“Celia” he breaks her reverie.


“I love you, baby” he puts a hand on her leg.

“I know.”

Both car doors slide upwards and they run towards the protective alcove of their apartment building. Christian lets her go in front as they bolt up the stairs to their second-floor apartment.

“Hurry, Celia; I’m getting wet,” he jumps up and down as a pool of water forms around his sandals.  Celia peers into the sensor and a beam of light scans her iris. She blinks and it winks back as if acknowledging an old friend. Celia steps back, the light blinks green and the door slides open. Celia pushes Christian inside, then pushes past him as a crack of lightning stabs the darkness. She’s home: it’s tiny, but comfortable. It’s all she could afford on her salary. Cocktail waitresses were poorly paid even in the days of gas stoves and deep fat fryers. That hasn’t changed  – and veterinary school still isn’t cheap.

Her apartment is sparsely furnished, anchored by a cube that unfolds into a sectional sofa when pressed. A 40” Sony holograph TV on the wall, a collapsible dinette set that hangs on the wall as decoration. They hardly use it, preferring to eat their meals on the sofa watching television. Celia moves around in the small space and heads to the bathroom. It’s late, and she needs to get out of her damp clothes.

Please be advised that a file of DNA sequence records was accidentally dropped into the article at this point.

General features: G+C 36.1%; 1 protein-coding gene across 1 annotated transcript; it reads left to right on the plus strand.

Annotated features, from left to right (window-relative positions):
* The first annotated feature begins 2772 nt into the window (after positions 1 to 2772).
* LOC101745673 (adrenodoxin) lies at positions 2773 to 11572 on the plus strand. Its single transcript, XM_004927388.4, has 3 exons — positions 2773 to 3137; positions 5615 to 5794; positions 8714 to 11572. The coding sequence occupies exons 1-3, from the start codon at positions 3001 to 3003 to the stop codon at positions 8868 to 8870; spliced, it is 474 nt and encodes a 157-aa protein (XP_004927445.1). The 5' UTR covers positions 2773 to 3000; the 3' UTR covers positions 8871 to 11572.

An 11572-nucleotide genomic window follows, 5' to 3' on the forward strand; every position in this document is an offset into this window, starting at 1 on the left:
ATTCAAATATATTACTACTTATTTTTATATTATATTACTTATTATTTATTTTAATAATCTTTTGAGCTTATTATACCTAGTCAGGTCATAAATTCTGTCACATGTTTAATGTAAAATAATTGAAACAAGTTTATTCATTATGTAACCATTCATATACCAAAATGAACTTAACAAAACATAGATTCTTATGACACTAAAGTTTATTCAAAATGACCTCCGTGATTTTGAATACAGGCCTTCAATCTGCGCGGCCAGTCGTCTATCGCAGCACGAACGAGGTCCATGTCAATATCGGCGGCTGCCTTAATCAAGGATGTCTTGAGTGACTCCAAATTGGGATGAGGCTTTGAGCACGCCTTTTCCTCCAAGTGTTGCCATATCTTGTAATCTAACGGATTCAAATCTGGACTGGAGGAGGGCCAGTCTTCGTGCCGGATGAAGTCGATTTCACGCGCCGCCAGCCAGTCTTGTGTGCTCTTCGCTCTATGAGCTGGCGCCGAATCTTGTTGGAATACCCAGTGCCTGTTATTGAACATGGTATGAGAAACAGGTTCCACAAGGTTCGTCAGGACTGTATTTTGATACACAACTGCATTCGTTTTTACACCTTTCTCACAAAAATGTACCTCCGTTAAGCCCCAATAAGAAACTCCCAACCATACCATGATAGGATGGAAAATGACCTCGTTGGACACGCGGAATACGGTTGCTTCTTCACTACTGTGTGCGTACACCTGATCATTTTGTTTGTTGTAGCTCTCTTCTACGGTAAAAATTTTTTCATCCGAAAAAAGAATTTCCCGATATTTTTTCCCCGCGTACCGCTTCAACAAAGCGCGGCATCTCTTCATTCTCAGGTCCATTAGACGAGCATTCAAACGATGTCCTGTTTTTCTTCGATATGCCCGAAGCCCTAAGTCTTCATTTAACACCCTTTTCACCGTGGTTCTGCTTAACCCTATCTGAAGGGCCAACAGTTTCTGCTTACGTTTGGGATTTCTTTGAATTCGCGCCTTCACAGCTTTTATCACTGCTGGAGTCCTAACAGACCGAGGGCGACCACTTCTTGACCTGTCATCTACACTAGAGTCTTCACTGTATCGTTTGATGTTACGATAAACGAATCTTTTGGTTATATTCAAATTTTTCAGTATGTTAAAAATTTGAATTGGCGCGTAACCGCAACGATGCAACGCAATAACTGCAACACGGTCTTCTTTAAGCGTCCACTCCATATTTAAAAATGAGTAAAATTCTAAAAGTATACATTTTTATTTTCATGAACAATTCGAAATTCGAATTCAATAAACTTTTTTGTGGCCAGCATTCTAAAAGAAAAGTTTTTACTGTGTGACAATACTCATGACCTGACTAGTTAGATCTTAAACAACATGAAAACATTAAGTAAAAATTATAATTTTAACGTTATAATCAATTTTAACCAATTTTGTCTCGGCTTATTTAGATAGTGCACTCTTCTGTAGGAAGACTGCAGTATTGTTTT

“Christian, I’ll be in the shower a while,” the sound of running water distorts her voice.

“Take your time, baby; I’ll be right here,” he answers and walks towards the stack of books in the corner. Sitting on the floor beside it, Artichoke gingerly takes hold of the package and holds it in his lap. For a minute he just sits there, alone in the semi-darkness. Pointing to the ceiling, he says the words, “reading light,” and a beam illuminates his hands as he slowly tears away the wrapping paper.

He slides a hand inside and drops the brown packaging paper on the floor. “Ghost in the Kitchen,” he mouths the words and a knot forms in his belly. His fingers feel so cold; he wants to get up, but can’t. He tries to look away, but the pale indistinct image on the cover holds him transfixed. He recognizes the face of the person on the cover.